Panel to advise judge in Flight 93 property case
More than a decade after passengers and crew fought terrorists aboard a hijacked airplane that crashed in Somerset County, a three-member panel will decide whether the government paid a fair market price when it seized the land through eminent domain.
“This is all about fairness and common sense,” attorney Vincent Barbera, who represents former property owner Michael Svonavec, said Friday in U.S. District Court, Downtown, during closing arguments. The trial began Monday.
The government in 2009 took more than 1,000 acres, including 275 acres owned by Svonavec, where United Airlines Flight 93 crashed on Sept. 11, 2001. The government paid $610,000 — or about $2,200 per acre — for the rural property, which it valued no more than surrounding pasture land. Svonavec sued, claiming the property is worth $23.3 million with the public memorial and private museum he planned to build on the former strip-mined land his family had owned since 1961.
“People are going to come. They have every day, every week, every year since the crash of Flight 93,” Barbera said. “It has intrinsic value.”
More than 100,000 people have visited the site each year since 2001, with a record 318,000 visitors last year, the National Park Service reported.
That Park Service already has spent $28.5 million building memorials, new roads and other amenities at the Flight 93 National Memorial. Last month, it awarded a $20 million contract for the construction of a visitors' center, footbridge and other improvements.
Government experts testified this week that the land was worth no more than it was without such additions, which they said would not be feasible as a private venture.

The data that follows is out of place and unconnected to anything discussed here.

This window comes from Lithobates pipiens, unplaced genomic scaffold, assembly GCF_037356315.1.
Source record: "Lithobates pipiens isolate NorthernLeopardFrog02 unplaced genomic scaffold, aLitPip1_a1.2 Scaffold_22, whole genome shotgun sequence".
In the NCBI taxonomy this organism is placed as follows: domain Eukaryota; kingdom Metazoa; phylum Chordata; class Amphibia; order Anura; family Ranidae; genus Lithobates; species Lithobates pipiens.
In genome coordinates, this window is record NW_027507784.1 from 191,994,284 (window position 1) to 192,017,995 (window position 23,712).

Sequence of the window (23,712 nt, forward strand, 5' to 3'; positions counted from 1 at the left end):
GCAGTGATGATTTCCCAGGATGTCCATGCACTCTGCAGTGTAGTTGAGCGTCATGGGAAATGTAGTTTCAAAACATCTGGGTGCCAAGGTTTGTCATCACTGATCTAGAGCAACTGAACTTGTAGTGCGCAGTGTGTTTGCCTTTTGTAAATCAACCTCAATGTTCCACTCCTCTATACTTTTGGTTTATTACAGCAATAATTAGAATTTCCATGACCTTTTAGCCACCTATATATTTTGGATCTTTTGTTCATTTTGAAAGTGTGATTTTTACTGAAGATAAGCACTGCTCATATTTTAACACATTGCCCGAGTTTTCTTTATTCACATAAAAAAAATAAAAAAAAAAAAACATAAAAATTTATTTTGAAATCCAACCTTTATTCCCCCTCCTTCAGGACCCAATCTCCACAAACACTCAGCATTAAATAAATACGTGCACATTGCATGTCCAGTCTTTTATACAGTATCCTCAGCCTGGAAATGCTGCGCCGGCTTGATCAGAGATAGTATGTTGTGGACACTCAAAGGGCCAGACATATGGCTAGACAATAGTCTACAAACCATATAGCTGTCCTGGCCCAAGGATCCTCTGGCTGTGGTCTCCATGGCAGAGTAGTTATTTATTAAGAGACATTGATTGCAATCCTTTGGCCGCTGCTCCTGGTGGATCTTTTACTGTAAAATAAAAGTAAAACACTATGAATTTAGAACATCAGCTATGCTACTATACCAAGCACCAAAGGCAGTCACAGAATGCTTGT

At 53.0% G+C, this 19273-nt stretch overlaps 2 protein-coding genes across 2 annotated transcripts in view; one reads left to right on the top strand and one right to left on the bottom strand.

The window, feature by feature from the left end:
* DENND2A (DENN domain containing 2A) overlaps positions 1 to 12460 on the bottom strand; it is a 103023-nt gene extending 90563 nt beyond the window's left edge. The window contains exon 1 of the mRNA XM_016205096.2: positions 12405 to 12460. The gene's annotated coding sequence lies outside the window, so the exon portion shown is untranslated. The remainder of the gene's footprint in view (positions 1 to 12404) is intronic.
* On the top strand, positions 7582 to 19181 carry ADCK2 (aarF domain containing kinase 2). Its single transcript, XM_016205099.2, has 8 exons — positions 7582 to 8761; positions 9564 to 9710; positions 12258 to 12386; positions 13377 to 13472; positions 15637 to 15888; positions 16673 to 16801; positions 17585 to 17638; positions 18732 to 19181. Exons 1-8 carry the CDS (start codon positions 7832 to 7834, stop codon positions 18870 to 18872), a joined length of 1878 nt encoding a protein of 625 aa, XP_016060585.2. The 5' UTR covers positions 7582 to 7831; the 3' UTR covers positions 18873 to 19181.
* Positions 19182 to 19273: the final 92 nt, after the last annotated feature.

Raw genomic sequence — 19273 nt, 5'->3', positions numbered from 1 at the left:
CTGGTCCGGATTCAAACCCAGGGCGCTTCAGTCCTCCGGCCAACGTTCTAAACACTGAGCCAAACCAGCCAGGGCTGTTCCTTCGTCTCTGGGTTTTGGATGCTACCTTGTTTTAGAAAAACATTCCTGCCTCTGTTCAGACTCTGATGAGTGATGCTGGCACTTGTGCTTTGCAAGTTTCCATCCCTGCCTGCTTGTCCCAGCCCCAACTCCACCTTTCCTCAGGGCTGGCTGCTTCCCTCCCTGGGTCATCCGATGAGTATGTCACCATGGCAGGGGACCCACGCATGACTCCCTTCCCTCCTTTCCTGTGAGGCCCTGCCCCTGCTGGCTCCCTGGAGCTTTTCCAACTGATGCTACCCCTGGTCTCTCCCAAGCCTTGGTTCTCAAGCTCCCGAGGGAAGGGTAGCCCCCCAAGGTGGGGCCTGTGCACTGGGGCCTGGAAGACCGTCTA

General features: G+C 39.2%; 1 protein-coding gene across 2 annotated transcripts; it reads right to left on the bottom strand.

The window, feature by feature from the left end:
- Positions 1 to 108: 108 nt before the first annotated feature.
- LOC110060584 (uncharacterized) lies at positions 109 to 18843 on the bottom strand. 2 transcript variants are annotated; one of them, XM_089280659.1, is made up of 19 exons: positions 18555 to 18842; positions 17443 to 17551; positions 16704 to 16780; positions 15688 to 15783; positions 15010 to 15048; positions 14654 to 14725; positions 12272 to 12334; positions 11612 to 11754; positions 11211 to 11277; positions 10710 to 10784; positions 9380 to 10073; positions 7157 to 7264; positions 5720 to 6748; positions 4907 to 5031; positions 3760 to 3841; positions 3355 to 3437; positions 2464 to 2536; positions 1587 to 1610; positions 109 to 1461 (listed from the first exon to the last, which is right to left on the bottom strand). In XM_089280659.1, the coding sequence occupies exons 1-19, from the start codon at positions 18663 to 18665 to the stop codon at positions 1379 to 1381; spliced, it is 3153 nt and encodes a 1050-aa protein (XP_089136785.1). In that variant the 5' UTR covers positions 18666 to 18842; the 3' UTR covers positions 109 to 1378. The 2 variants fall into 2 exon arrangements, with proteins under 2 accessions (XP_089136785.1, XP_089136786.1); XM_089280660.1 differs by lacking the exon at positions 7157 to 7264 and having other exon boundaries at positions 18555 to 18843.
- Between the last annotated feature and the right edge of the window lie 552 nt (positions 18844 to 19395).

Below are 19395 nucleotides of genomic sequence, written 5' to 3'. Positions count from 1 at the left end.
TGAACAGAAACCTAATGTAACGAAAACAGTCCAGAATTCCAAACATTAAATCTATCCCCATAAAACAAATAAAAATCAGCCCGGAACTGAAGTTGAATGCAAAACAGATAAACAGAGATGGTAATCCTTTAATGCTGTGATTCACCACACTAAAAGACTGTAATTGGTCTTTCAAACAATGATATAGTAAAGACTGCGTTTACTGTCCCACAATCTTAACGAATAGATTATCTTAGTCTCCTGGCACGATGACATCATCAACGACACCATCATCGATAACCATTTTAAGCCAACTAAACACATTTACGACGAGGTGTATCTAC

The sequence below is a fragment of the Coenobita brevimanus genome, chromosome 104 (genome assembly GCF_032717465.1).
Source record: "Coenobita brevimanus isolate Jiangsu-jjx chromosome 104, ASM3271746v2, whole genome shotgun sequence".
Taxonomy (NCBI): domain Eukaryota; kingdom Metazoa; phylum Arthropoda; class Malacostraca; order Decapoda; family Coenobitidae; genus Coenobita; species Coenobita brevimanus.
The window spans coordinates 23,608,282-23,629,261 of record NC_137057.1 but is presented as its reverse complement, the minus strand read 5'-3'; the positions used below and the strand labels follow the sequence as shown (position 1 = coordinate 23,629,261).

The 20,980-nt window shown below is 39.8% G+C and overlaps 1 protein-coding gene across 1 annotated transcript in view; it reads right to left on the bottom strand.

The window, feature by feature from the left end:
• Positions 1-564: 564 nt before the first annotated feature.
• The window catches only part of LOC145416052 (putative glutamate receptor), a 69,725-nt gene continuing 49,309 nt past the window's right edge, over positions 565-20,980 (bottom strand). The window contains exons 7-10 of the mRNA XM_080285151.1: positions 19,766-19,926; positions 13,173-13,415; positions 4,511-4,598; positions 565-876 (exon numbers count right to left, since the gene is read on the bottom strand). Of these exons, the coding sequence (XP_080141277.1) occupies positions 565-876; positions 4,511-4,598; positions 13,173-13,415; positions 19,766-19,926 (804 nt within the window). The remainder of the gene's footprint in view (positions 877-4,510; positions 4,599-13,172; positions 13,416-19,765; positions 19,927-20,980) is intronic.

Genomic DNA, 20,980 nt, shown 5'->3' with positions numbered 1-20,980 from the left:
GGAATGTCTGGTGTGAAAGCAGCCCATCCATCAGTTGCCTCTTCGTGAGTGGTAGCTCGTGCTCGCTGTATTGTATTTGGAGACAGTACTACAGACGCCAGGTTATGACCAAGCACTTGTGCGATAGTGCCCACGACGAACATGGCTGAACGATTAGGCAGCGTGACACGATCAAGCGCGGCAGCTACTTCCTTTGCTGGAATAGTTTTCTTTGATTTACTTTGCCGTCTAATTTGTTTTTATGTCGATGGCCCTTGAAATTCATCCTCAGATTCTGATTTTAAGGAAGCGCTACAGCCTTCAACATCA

Svonavec planned to build a visitor center and museum with concessions and charge $9 admission. The crash site memorial he planned could have been visited for free, his lawyers said.
The government argued the lack of development when it took the land four years ago was a critical point.
“There was no business enterprise on the property the day of taking. There had never been in relation to Flight 93,” Kristin Muenzen, a lawyer with the Justice Department's Environment and Natural Resources Division in Washington, told the three commissioners helping U.S. District Judge Donetta Ambrose decide the case. “There is strong demand to see where the plane crashed, but that does not mean there is strong demand to pay $9 for a private museum and buy concessions.”
Once a transcript of the trial is delivered in the next two to four weeks, the commissioners will have a month to prepare a written report to the court. Both parties will be able to respond before Ambrose issues her final opinion.
Jason Cato is a staff writer for Trib Total Media. He can be reached at 412-320-7936 or email@example.com.
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